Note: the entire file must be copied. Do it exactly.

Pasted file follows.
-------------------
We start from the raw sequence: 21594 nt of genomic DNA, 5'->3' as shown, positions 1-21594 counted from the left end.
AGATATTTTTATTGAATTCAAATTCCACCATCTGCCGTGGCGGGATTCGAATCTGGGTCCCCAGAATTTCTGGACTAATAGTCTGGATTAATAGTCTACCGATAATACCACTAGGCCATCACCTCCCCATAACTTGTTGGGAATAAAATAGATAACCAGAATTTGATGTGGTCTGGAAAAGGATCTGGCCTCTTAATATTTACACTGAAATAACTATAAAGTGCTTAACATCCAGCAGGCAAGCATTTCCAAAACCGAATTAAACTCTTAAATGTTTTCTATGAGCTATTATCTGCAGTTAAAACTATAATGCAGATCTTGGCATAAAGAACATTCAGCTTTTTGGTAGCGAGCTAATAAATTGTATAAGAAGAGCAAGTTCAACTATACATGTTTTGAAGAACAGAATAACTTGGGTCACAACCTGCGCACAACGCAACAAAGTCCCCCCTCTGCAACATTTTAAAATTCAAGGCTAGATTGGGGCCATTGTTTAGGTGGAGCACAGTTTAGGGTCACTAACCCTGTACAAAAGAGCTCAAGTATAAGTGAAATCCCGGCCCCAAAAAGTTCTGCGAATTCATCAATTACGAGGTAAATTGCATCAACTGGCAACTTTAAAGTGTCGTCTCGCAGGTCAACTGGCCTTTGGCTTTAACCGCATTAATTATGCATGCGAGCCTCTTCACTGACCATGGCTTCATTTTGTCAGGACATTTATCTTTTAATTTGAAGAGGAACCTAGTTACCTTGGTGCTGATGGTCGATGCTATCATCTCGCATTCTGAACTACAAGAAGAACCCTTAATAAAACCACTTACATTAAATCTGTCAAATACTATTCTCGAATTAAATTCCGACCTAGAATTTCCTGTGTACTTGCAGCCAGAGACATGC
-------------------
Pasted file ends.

We start from the raw sequence: 21594 nt of genomic DNA, 5'->3' as shown, positions 1-21594 counted from the left end.
AGATATTTTTATTGAATTCAAATTCCACCATCTGCCGTGGCGGGATTCGAATCTGGGTCCCCAGAATTTCTGGACTAATAGTCTGGATTAATAGTCTACCGATAATACCACTAGGCCATCACCTCCCCATAACTTGTTGGGAATAAAATAGATAACCAGAATTTGATGTGGTCTGGAAAAGGATCTGGCCTCTTAATATTTACACTGAAATAACTATAAAGTGCTTAACATCCAGCAGGCAAGCATTTCCAAAACCGAATTAAACTCTTAAATGTTTTCTATGAGCTATTATCTGCAGTTAAAACTATAATGCAGATCTTGGCATAAAGAACATTCAGCTTTTTGGTAGCGAGCTAATAAATTGTATAAGAAGAGCAAGTTCAACTATACATGTTTTGAAGAACAGAATAACTTGGGTCACAACCTGCGCACAACGCAACAAAGTCCCCCCTCTGCAACATTTTAAAATTCAAGGCTAGATTGGGGCCATTGTTTAGGTGGAGCACAGTTTAGGGTCACTAACCCTGTACAAAAGAGCTCAAGTATAAGTGAAATCCCGGCCCCAAAAAGTTCTGCGAATTCATCAATTACGAGGTAAATTGCATCAACTGGCAACTTTAAAGTGTCGTCTCGCAGGTCAACTGGCCTTTGGCTTTAACCGCATTAATTATGCATGCGAGCCTCTTCACTGACCATGGCTTCATTTTGTCAGGACATTTATCTTTTAATTTGAAGAGGAACCTAGTTACCTTGGTGCTGATGGTCGATGCTATCATCTCGCATTCTGAACTACAAGAAGAACCCTTAATAAAACCACTTACATTAAATCTGTCAAATACTATTCTCGAATTAAATTCCGACCTAGAATTTCCTGTGTACTTGCAGCCAGAGACATGC